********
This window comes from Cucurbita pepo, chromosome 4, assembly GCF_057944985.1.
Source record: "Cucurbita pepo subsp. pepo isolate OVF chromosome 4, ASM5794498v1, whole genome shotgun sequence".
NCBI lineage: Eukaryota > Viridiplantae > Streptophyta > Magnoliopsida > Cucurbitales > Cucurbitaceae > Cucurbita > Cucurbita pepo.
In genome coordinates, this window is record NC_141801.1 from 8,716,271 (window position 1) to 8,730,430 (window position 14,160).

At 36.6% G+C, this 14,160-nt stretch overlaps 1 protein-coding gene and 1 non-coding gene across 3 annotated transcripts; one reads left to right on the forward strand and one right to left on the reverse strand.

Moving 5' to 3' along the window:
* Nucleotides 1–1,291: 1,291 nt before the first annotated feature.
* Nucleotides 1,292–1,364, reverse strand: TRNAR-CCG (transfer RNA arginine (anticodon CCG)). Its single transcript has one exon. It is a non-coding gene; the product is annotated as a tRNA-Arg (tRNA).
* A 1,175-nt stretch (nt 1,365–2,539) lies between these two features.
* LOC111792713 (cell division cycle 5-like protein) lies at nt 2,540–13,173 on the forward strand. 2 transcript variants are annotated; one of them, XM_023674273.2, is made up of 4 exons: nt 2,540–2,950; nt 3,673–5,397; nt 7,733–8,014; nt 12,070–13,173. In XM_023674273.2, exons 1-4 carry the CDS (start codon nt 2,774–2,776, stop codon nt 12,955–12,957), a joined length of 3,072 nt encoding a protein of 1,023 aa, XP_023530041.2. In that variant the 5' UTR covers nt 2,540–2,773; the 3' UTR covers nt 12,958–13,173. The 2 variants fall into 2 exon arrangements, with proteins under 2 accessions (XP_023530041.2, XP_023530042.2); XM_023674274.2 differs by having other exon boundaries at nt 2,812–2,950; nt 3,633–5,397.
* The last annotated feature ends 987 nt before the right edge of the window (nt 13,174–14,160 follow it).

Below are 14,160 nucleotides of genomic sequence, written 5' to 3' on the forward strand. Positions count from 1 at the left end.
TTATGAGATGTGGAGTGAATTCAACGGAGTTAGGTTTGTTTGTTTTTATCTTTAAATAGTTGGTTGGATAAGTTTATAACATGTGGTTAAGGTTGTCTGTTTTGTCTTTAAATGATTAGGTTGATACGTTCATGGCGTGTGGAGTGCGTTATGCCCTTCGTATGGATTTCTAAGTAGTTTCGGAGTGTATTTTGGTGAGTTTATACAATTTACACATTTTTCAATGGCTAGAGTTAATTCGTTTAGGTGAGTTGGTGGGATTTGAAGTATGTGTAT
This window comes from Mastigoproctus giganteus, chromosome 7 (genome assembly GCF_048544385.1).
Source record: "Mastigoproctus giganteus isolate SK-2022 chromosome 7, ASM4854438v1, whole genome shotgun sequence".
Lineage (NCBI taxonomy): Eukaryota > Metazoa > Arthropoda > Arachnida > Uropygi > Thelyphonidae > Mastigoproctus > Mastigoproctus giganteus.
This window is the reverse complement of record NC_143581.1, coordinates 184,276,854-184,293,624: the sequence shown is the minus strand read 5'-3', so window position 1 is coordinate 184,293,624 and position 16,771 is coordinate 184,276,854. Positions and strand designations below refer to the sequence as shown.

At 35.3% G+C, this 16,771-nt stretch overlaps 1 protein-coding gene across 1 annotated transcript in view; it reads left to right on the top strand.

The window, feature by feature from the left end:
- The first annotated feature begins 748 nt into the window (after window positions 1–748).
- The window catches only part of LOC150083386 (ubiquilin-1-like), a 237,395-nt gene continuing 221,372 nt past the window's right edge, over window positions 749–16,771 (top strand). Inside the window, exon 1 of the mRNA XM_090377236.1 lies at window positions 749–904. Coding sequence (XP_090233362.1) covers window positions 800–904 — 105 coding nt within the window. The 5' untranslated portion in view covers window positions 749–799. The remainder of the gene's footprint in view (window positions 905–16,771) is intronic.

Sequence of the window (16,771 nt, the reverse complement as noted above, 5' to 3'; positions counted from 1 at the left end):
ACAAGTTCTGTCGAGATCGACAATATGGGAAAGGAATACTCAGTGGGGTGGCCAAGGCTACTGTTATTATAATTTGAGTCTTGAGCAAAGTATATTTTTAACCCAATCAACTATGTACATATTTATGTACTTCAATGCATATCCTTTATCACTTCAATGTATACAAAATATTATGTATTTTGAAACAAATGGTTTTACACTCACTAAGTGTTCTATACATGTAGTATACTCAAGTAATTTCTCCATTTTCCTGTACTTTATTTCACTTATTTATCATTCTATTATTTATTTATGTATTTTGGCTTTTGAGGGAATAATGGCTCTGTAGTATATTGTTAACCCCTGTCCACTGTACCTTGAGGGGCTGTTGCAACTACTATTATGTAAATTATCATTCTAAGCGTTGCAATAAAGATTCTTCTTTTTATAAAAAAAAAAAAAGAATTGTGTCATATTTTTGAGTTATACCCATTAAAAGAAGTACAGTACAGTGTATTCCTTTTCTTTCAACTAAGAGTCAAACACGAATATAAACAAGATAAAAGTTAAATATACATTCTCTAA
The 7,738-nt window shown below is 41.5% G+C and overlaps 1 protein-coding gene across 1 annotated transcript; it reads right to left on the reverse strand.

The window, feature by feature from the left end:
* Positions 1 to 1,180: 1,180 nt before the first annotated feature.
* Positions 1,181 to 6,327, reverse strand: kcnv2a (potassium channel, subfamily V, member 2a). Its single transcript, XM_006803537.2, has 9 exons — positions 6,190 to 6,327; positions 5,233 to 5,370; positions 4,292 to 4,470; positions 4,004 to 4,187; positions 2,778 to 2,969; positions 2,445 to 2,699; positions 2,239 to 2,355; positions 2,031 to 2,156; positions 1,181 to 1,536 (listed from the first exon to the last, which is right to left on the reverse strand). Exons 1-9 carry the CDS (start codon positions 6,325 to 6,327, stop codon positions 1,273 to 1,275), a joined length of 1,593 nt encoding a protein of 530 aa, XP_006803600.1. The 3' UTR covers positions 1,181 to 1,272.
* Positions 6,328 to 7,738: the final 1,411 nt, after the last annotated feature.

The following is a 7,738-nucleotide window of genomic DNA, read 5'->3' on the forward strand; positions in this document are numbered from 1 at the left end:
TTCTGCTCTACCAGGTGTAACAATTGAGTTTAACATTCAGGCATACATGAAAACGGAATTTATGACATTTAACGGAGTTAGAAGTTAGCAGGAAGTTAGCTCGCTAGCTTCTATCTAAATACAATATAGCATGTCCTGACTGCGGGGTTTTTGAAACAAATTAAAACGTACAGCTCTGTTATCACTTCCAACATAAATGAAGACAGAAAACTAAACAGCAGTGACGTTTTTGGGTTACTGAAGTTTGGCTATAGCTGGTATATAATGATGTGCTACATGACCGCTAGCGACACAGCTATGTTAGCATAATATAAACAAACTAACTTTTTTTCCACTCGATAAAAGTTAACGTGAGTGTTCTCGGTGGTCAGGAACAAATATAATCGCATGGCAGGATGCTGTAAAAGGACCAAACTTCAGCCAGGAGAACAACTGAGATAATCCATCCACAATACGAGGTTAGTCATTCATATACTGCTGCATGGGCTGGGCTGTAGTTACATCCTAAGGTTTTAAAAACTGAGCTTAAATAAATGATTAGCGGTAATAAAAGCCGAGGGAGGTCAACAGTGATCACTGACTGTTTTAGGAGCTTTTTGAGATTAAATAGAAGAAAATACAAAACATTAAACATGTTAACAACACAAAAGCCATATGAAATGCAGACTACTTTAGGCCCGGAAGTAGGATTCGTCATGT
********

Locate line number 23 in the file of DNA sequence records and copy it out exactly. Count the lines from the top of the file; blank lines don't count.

ACAAGTTCTGTCGAGATCGACAATATGGGAAAGGAATACTCAGTGGGGTGGCCAAGGCTACTGTTATTATAATTTGAGTCTTGAGCAAAGTATATTTTTAACCCAATCAACTATGTACATATTTATGTACTTCAATGCATATCCTTTATCACTTCAATGTATACAAAATATTATGTATTTTGAAACAAATGGTTTTACACTCACTAAGTGTTCTATACATGTAGTATACTCAAGTAATTTCTCCATTTTCCTGTACTTTATTTCACTTATTTATCATTCTATTATTTATTTATGTATTTTGGCTTTTGAGGGAATAATGGCTCTGTAGTATATTGTTAACCCCTGTCCACTGTACCTTGAGGGGCTGTTGCAACTACTATTATGTAAATTATCATTCTAAGCGTTGCAATAAAGATTCTTCTTTTTATAAAAAAAAAAAAAGAATTGTGTCATATTTTTGAGTTATACCCATTAAAAGAAGTACAGTACAGTGTATTCCTTTTCTTTCAACTAAGAGTCAAACACGAATATAAACAAGATAAAAGTTAAATATACATTCTCTAA